Saturday, June 07, 2014


It`s a delight when after many, many years, old friends and acquaintances meet up again. And it is especially so now that those old friends and acquaintances are, like myself, well into their 70s.   It started just two or three years ago when, thanks to the internet and some judicious searching, I met up with an old school friend who I had not seen since we played cricket together on a Kentish hillside in the late 1950s.   Fortuitously, his niece had a village pub where we arranged to meet and I think our first words to each other after over 50 years may well have been, "Now, what were we saying?"   A much treasured  and continuing friendship revived.

A month or so ago, our local Parish Council had, as they are required by law to do, given notice of the Annual Parish Meeting, which is traditionally poorly attended.   This year, however, they had gone to the admirable trouble of producing a seductively glossy brochure, delivered to every door in the parish, containing the annual report and announcing that a talk would be given by a well respected Kentish historian, whose name I recognised, about the development of the county over the years. 

Now I`m not a great fan of Parish Council meetings but even I could not resist meeting this much heralded historian.   You see, the last time he and I met was again all of 50 years ago on the same cricket field on that same Kentish hillside when he captained a team from Sevenoaks and I had the honour of captaining the village team.   We didn`t speak much about the history of Kent but we did speak a lot about the glory days of village cricket.   More treasured memories revived.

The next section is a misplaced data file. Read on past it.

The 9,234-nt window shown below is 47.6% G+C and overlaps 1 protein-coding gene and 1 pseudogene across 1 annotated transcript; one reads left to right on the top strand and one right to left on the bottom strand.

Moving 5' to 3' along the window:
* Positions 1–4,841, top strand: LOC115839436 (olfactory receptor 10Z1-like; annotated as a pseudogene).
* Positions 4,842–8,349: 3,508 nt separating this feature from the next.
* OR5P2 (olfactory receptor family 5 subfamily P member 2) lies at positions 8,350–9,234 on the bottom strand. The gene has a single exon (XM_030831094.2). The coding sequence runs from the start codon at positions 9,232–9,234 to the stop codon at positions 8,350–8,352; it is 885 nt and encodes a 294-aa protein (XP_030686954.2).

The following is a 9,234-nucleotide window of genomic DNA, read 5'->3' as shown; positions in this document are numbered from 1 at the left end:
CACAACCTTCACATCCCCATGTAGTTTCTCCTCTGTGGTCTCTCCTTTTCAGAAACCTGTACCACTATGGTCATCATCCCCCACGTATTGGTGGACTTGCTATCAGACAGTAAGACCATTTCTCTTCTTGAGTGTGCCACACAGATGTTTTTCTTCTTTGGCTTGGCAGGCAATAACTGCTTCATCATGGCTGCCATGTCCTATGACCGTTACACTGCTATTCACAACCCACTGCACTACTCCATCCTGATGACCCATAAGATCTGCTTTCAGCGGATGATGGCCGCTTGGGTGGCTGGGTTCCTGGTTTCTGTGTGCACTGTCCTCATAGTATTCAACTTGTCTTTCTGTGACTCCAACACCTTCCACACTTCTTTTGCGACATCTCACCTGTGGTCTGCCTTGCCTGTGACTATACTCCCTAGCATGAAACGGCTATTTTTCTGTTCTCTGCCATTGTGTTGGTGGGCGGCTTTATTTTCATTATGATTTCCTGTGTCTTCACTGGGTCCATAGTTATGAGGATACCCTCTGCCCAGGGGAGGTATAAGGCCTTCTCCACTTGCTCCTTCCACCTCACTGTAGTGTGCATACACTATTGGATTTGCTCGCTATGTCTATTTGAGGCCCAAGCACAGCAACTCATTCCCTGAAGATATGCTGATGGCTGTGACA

And last evening I ventured to the last resort that is Folkestone - all heaving bingo, fairground noise and what passes these days for entertainment - to meet up with an old friend and his wife who were staying overnight en route to France from their Yorkshire home.   He and I had met fleetingly well over 30 years ago now and before that we had spent most of our National Service together in Germany, by day in our armoured cavalry regiment and at night working as projectionists in the AKC Cinema.

The coincidence being, of course, that we should happen to meet up again on the 70th anniversary of D-Day, when the casualties and veterans of the real war were recognised once more for a sacrifice and a triumph that enabled people like me to survive long enough to enjoy the company of good friends remembering good times.   

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